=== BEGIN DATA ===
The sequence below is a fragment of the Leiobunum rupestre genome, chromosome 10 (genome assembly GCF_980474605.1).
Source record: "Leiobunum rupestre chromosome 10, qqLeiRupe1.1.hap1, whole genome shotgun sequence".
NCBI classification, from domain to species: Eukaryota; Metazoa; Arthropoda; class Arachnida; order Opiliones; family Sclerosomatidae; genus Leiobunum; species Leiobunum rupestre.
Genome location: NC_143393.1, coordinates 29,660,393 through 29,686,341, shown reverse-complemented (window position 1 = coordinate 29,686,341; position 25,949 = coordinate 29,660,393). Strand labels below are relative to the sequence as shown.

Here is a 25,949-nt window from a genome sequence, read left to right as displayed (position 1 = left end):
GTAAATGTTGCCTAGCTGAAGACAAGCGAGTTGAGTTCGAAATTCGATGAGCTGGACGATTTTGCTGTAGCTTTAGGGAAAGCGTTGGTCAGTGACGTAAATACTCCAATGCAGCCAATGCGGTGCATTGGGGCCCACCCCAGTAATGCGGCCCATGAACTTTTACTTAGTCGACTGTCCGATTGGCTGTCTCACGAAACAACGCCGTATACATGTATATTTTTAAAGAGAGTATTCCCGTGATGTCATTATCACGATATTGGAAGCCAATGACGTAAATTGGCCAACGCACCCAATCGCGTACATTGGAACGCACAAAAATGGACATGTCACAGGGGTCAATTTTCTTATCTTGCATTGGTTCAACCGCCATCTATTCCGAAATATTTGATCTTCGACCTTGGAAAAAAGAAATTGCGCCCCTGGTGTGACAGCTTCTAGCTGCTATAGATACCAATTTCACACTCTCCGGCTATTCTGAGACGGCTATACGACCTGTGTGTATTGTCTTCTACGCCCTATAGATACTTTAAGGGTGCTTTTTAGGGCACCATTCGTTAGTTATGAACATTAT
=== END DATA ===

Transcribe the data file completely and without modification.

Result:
The sequence below is a fragment of the Leiobunum rupestre genome, chromosome 10 (genome assembly GCF_980474605.1).
Source record: "Leiobunum rupestre chromosome 10, qqLeiRupe1.1.hap1, whole genome shotgun sequence".
NCBI classification, from domain to species: Eukaryota; Metazoa; Arthropoda; class Arachnida; order Opiliones; family Sclerosomatidae; genus Leiobunum; species Leiobunum rupestre.
Genome location: NC_143393.1, coordinates 29,660,393 through 29,686,341, shown reverse-complemented (window position 1 = coordinate 29,686,341; position 25,949 = coordinate 29,660,393). Strand labels below are relative to the sequence as shown.

Here is a 25,949-nt window from a genome sequence, read left to right as displayed (position 1 = left end):
GTAAATGTTGCCTAGCTGAAGACAAGCGAGTTGAGTTCGAAATTCGATGAGCTGGACGATTTTGCTGTAGCTTTAGGGAAAGCGTTGGTCAGTGACGTAAATACTCCAATGCAGCCAATGCGGTGCATTGGGGCCCACCCCAGTAATGCGGCCCATGAACTTTTACTTAGTCGACTGTCCGATTGGCTGTCTCACGAAACAACGCCGTATACATGTATATTTTTAAAGAGAGTATTCCCGTGATGTCATTATCACGATATTGGAAGCCAATGACGTAAATTGGCCAACGCACCCAATCGCGTACATTGGAACGCACAAAAATGGACATGTCACAGGGGTCAATTTTCTTATCTTGCATTGGTTCAACCGCCATCTATTCCGAAATATTTGATCTTCGACCTTGGAAAAAAGAAATTGCGCCCCTGGTGTGACAGCTTCTAGCTGCTATAGATACCAATTTCACACTCTCCGGCTATTCTGAGACGGCTATACGACCTGTGTGTATTGTCTTCTACGCCCTATAGATACTTTAAGGGTGCTTTTTAGGGCACCATTCGTTAGTTATGAACATTAT